Josh Greenberg, the co-founder of music-streaming service Grooveshark, was found dead in his bed in Gainesville, Florida by his girlfriend on Sunday, according to The Gainesville Sun. He was 28.
His mother, Lori Greenberg, told the paper that her son was in good health and that police had found no visible injuries or signs of drug use. Moreover, the local police department confirmed in a tweet that there was no evidence of foul play or suicide. The medical examiner performed an autopsy Monday morning to determine any potential problems with Greenberg’s heart and brain. A toxicology report is expected in two to three months.
Greenberg’s girlfriend, Abby Mayer, with whom he shared the house, discovered his body after returning home from a weekend away. She told the paper it appeared that he was sleeping.
In 2006, Greenberg co-founded Grooveshark with Sam Tarantino while both were freshmen at the University of Florida. Greenberg was 19 and would go on to become the streaming service’s chief technology officer. The Sun reports that the company had as many as 40 million users and 145 employees in offices in Gainesville and New York City.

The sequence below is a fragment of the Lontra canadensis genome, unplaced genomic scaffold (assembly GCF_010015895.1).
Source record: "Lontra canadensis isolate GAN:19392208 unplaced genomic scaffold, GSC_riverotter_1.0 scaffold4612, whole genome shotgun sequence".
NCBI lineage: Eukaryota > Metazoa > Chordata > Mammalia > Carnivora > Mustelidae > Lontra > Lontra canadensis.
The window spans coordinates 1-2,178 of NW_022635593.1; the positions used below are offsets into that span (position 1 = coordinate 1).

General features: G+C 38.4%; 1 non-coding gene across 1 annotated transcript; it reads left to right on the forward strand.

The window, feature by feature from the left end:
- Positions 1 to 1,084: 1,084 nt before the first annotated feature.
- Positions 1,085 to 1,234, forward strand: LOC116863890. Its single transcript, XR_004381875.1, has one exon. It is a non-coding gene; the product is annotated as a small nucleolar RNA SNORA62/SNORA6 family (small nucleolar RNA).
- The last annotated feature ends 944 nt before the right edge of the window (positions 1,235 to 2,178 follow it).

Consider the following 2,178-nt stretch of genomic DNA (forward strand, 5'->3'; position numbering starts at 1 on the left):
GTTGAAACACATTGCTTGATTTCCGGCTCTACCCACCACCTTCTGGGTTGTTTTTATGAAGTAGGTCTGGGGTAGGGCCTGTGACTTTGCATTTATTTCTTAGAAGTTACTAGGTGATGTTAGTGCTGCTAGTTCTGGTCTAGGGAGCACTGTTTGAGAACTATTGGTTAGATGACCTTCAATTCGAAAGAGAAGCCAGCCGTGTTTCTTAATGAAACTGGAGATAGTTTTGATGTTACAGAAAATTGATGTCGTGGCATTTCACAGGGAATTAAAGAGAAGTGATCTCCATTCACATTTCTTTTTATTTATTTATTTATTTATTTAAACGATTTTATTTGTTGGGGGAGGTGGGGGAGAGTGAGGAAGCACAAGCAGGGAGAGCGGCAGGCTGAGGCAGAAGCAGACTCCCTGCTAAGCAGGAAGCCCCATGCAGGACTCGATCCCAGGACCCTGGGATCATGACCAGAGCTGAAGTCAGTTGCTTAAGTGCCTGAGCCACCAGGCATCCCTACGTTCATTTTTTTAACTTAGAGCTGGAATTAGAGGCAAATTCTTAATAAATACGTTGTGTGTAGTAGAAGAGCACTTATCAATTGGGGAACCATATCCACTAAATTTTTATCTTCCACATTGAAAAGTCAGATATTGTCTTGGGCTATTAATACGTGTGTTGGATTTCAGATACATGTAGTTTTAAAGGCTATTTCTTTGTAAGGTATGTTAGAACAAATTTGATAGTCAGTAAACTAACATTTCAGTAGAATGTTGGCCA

After Grooveshark took off, Greenberg helped train budding computer programmers and entrepreneurs through the company’s Grooveshark University as well as its Summer With the Sharks internship program and Founders Pad incubator. Outside of Grooveshark, Greenberg helped launch a scheduling app for cleaning companies called MaidSuite and assisted in starting the Gainesville Dev Academy, which also teaches computer programming.
Greenberg was also a founding member of the city’s Gainesville Technology Council, operated by the city’s Chamber of Commerce.
In April of this year, Grooveshark shuttered following copyright lawsuits with Universal, Sony and Warner Music alleging a reported $17 billion infringement, claiming that the site was operating without licensing its music. Variety reports that part of the settlement said that the service’s parent company, Escape Media Group, would pay $75 million to the labels if Grooveshark violated the terms of the legal agreement. “That was wrong,” a company statement addressing its rights violations said. “We apologize. Without reservation.”
Lori Greenberg told the paper that her son was not depressed about the settlement. “He was excited about potential new things that he was going to start,” she said.